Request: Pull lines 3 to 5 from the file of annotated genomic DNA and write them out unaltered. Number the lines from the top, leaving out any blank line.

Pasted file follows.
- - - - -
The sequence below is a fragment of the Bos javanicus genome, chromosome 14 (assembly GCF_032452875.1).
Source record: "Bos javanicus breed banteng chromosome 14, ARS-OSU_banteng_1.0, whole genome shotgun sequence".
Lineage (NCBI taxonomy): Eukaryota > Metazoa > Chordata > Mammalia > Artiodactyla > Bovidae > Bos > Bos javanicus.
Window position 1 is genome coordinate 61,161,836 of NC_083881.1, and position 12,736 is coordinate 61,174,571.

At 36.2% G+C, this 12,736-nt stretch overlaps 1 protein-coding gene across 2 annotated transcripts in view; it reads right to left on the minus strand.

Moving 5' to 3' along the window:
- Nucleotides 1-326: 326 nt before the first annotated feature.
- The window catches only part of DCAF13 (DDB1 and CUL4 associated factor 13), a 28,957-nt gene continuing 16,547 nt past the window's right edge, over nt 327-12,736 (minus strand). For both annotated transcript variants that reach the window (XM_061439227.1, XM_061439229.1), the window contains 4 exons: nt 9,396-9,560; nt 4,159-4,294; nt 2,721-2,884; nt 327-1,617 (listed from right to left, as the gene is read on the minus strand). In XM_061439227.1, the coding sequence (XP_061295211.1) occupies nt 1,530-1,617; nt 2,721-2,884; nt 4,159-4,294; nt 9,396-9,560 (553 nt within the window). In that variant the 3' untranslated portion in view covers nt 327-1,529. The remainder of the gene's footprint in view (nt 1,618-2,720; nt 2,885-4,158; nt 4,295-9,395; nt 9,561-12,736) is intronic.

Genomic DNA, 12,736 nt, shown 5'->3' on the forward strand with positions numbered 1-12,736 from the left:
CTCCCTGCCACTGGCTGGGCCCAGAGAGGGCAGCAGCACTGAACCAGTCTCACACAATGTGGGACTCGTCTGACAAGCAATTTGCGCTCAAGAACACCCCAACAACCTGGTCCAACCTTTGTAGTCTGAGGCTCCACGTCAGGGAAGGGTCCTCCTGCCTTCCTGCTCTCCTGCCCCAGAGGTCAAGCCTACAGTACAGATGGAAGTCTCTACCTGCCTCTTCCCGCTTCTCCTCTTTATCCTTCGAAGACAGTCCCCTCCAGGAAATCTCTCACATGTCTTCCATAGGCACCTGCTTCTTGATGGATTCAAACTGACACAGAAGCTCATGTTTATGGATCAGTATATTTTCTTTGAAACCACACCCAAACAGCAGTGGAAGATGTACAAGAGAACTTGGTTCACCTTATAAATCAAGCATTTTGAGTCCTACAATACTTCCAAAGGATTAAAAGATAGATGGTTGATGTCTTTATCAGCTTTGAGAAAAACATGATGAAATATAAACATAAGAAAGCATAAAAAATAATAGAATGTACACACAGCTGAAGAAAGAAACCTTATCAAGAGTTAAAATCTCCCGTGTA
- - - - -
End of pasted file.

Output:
Lineage (NCBI taxonomy): Eukaryota > Metazoa > Chordata > Mammalia > Artiodactyla > Bovidae > Bos > Bos javanicus.
Window position 1 is genome coordinate 61,161,836 of NC_083881.1, and position 12,736 is coordinate 61,174,571.

At 36.2% G+C, this 12,736-nt stretch overlaps 1 protein-coding gene across 2 annotated transcripts in view; it reads right to left on the minus strand.